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Dot Allison | "Afterglow" (1999 debut album)

Dot Allison "Afterglow"

I can still remember anxiously awaiting the release of Dot Allison's debut solo album, Afterglow, back in the late 90's. It had been several years since the Scottish alternative, electronic trio One Dove released their impressive first (and last) album, Morning Dove White (1993), and I'd fallen in love with everything about it - the chill, downbeat, lightly electronic atmosphere it created, the sequencing of the tracks, the juxtaposition of vocal, pop-oriented tracks (e.g., "Breakdown", "White Love", "Why Don't You Take Me") alongside more trip-pop oriented tracks like "Fallen", and "Transient Truth". Of course, one of the standouts on Morning Dove White was the soft, dreamy, ethereal vocals of Scottish singer-songwriter Dot Allison.

One Dove "Morning Dove White"

Years had passed until 1998 when fans were treated to a limited 7" vinyl single from Dot Allison, released by Heavenly Recordings for a brand new song, "I Wanna Feel the Chill". With samples from Jeff Buckley's "Dream Letter", sparse piano and guitar, and Dot's soft, subdued vocals, this song truly conveyed "chill" and fragility through to its somber and delicate piano ending. I wasn't sure what else might be in store based on this one song that, while it was impressive, seemed more "collector's item" than single material.

Three other proper single releases in advance of Afterglow followed shortly thereafter. The first, "Mo' Pop", was a perfect showcase for Dot's pure pop side, with catchy chorus ("I confess you've got a hold on me | But I never fall this easily") and even a "la la la" finale. "Message Personnel" was a bit more mysterious, with its repetitive, opposing and trance-like lyrics: "I'm inside, I'm outside | I'm with you, without you | Don't love me, don't leave me | Don't trust me, believe". The ready-for-radio "Close Your Eyes" was the final single release, and the one with the greatest hit potential - upbeat, dancy, and with a catchy chorus, Dot's vocals really shine here ("Close your eyes, let me take you to the sun | Burning slowly, held together in the sky").

Outside of the singles, there are a few other noteworthy gems on Afterglow. Two absolutely stunning songs are "Tomorrow Never Comes" and "Did I Imagine You?". The former features acoustic guitar, and Dot's lush, layered vocals on the harmonious chorus. "Did I Imagine You?" is a track that Dot co-wrote with the legendary American lyricist Hal David, who is mostly known for his collaborations with Burt Bacharach. I find this to be the "hidden gem", standout track on the album. Take a listen to both of these on the Spotify links below and hear for yourself. Other tracks like "Morning Sun" and "Colour Me" would have fit in perfectly alongside her previous work as part of One Dove.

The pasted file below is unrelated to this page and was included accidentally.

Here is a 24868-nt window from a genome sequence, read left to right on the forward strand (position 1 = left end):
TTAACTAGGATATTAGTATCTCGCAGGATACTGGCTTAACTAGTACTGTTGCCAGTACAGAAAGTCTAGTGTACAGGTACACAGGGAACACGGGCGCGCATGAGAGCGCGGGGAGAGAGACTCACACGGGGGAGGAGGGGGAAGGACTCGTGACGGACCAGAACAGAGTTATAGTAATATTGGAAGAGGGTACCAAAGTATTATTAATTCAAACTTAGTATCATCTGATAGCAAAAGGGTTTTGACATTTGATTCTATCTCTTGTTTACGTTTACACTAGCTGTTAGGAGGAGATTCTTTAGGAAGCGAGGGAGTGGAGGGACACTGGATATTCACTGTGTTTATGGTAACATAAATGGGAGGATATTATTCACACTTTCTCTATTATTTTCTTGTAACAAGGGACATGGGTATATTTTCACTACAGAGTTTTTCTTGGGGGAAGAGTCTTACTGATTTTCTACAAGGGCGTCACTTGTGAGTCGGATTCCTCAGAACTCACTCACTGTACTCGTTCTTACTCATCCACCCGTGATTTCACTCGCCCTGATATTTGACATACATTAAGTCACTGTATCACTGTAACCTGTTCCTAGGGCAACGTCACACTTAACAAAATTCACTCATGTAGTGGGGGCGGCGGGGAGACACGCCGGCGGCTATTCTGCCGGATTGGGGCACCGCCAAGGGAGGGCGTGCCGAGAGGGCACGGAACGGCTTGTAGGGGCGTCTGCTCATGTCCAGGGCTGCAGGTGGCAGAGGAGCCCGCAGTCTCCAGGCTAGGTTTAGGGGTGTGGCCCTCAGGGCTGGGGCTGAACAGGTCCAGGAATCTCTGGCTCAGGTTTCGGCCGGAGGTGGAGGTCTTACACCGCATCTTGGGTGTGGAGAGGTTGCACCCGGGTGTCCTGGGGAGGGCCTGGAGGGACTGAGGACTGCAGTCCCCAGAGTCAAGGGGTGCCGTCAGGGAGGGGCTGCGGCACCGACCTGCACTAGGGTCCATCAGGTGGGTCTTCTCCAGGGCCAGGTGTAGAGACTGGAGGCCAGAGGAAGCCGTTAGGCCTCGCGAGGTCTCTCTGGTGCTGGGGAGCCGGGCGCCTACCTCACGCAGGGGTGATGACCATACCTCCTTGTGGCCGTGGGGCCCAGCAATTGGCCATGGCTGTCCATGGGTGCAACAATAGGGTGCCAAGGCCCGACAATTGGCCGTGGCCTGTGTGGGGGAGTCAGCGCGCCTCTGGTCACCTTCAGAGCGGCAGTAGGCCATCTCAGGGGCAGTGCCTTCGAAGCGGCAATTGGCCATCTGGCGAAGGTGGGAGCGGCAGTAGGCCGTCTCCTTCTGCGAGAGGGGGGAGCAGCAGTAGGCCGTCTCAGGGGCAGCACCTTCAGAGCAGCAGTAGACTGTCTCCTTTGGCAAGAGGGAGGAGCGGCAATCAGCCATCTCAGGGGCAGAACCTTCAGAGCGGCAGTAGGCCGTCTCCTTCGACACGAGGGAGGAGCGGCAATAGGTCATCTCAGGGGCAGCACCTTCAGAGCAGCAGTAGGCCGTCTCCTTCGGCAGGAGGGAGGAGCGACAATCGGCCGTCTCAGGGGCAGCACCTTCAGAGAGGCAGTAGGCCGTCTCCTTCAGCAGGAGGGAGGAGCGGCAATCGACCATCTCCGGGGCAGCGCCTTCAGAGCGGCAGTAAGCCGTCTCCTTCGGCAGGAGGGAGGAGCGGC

Afterglow is one of those timepiece albums that occasionally finds itself playing in my headphones. It takes me back to a different time and place, when the songs were fresh and novel. I think the album has stood the test of time pretty well - it has clean, polished production and is still a great listen. Dot continues to make new music, with styles that have alternated over the years between pop, electronic, acoustic and even music for film soundtracks, but Afterglow is the one that continues to hold a special, magical place for me across Dot Allison's musical offerings.

One final note about Afterglow: Two versions of the album were released by Heavenly Recordings. The first, often referred to as the "Creamy" version, was released three months prior to the "Black" (official) version. Apart from the artwork differences, the "Creamy" version contains a completely different mix and production for the song "Close Your Eyes", that is laden with lush strings, is less dancy, and features a few additional lyrics arranged in an alternate sequence throughout the song. While this version is primarily available from second hand CD websites, I really think that this mix fits in with the vibe of the album much better than the final, mixed version on the commercial release.

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